Our unique approach builds on these basic requirements to define a clear, seven-step process that we use both to guide our clients as they develop privacy policy prior to EHR adoption, and to conduct PIAs in an EHR context.


We begin by defining the reasons for which health information custodians collect, use, retain and disclose personal health information.


A key next step to ensuring privacy protective information sharing is the definition of a custodianship model; as defined in PHIPA, custodians are healthcare providers responsible for the management of personal health information. These include: individual healthcare practitioners and group practices; community service providers under the Long-Term Care Act, 1994; community care access centres; public or private hospitals; psychiatric facilities under the Mental Health Act; institutions under the Mental Hospitals Act; and independent health facilities under the Independent Health Facilities Act.


In the context of an EHR initiative, a steward will be designated to review and revise policies, processes, and procedures and to ensure the proper operation of shared records.


Liability is defined as a legal obligation, due at present or at some time in the future. By establishing liability, we help to define the roles, responsibilities, and accountabilities of EHR participants.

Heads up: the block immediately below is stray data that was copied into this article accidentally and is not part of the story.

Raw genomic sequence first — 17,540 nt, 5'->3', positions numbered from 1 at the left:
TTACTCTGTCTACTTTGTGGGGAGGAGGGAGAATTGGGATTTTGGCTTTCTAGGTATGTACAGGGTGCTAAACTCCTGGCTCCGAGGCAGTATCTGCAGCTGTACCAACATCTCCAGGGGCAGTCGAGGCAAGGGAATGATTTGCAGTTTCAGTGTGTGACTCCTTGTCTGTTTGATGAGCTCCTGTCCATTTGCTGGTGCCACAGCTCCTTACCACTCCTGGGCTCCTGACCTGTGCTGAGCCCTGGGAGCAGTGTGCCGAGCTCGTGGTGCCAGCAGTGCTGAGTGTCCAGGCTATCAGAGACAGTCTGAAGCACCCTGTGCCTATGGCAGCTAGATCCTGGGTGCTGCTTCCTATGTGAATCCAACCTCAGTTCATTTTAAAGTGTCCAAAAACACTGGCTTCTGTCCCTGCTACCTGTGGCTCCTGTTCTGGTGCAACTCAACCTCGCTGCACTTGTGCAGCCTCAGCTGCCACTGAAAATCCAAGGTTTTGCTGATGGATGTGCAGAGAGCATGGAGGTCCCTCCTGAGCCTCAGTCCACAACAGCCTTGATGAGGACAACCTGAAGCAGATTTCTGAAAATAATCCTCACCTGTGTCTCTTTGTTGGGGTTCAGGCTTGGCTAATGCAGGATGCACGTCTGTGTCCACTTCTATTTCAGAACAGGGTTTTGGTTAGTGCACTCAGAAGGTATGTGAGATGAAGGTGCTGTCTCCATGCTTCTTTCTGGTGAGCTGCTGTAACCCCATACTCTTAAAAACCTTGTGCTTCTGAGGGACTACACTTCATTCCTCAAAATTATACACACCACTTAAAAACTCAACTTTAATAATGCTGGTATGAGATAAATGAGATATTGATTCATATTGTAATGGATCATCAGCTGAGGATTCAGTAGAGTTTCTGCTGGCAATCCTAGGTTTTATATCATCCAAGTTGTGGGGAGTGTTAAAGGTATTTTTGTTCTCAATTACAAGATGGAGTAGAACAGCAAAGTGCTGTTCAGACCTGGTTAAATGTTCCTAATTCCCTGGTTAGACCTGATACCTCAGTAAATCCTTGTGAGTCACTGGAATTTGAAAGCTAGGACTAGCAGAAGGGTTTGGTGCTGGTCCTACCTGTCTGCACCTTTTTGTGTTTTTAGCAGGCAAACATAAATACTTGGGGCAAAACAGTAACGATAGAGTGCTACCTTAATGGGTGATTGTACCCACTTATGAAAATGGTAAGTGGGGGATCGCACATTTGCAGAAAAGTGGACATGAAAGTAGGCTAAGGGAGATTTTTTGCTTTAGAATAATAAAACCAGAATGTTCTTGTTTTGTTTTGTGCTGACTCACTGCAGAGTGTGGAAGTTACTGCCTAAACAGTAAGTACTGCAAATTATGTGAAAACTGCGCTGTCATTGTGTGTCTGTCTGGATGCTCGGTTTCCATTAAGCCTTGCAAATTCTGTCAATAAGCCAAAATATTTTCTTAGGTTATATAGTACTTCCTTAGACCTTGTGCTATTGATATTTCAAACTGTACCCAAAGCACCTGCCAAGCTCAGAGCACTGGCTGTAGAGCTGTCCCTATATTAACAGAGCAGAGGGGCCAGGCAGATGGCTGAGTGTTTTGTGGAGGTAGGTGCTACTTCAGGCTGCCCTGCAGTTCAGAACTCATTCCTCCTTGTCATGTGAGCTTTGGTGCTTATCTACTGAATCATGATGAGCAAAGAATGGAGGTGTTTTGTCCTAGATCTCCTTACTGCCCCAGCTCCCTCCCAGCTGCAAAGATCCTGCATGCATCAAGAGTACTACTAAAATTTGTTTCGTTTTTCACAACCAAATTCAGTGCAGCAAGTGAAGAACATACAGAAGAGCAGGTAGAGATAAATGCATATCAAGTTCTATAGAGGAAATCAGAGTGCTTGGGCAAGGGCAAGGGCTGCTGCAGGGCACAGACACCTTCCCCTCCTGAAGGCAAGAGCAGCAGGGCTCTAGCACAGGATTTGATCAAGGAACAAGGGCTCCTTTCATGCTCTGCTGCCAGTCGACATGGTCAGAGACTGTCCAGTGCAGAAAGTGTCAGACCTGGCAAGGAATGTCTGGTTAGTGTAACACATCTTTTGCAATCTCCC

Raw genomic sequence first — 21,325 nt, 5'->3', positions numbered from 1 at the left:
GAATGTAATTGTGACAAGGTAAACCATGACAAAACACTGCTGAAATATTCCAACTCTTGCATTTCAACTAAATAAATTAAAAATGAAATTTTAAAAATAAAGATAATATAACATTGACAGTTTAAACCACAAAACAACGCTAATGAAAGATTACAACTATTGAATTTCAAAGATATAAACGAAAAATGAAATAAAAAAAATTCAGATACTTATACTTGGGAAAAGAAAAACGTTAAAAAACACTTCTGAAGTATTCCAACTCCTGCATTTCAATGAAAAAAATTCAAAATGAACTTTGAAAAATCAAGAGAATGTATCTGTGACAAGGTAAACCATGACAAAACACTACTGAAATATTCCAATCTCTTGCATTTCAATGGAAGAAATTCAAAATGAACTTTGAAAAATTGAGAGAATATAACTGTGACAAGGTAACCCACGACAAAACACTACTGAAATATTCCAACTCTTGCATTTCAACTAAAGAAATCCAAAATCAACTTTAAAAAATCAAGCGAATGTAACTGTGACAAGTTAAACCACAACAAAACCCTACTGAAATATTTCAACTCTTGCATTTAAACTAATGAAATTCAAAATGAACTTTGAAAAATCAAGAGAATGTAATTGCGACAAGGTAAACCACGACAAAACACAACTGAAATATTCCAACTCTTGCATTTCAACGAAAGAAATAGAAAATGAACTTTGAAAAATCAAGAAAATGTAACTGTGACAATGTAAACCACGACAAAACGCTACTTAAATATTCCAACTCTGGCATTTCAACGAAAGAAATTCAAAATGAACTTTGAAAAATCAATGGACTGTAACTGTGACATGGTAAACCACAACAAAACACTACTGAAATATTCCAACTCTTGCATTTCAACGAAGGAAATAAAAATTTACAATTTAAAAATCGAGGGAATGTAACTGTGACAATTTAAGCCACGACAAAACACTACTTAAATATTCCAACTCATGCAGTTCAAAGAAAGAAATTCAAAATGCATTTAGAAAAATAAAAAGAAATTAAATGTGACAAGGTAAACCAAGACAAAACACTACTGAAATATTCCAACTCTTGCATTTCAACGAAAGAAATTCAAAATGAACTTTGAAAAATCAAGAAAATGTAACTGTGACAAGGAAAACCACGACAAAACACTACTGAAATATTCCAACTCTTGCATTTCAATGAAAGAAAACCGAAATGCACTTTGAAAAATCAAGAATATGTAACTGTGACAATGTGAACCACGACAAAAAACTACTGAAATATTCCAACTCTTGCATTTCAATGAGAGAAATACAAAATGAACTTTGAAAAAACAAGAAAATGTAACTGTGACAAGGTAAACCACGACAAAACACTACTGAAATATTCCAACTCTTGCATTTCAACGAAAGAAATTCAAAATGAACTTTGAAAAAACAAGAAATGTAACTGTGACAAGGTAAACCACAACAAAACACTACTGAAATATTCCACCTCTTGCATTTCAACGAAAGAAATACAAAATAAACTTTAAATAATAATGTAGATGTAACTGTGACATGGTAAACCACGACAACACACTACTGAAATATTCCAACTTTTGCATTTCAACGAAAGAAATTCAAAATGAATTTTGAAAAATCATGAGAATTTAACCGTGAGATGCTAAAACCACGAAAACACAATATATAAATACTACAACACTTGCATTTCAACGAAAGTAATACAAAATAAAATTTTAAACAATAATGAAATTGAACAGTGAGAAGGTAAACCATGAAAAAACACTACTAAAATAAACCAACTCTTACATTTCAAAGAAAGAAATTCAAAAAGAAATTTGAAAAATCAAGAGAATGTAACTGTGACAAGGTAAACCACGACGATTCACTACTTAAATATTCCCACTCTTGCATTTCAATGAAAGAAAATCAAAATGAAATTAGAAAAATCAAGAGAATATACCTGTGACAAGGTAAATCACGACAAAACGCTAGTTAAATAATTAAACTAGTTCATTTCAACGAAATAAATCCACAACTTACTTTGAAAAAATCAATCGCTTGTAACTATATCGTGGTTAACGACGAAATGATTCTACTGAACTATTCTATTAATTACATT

>Power and authority

In conjunction with liability, we define different EHR participants’ right and ability to manage (collect, retain, disclose, and correct) personal health information.

Data Management

Here we define policies for management of data quality, records management, assurance of accuracy, retention and archiving, and secondary use of data.


In this step we define policies for the application of legislative requirements, including management of information safeguards, compliance auditing, identity validation and management, implementation of consent rules, breach management, and proactive and reactive monitoring of technology assets.

>Templates for Participant Roles

Controls include frameworks such as provider agreements, patient disclaimers, and mandatory and discretionary requirements that define the roles of EHR participants.


Here we apply privacy policy to workflows and interactions throughout care delivery processes, including service model, delivery model, management of consent, reporting procedures, circle of care management, and incident management.


In this final step we develop instruments for the implementation of privacy policy during the adoption and ongoing development of EHR, such as provider agreements, patient disclaimers, mandatory and discretionary requirements, and system feedback.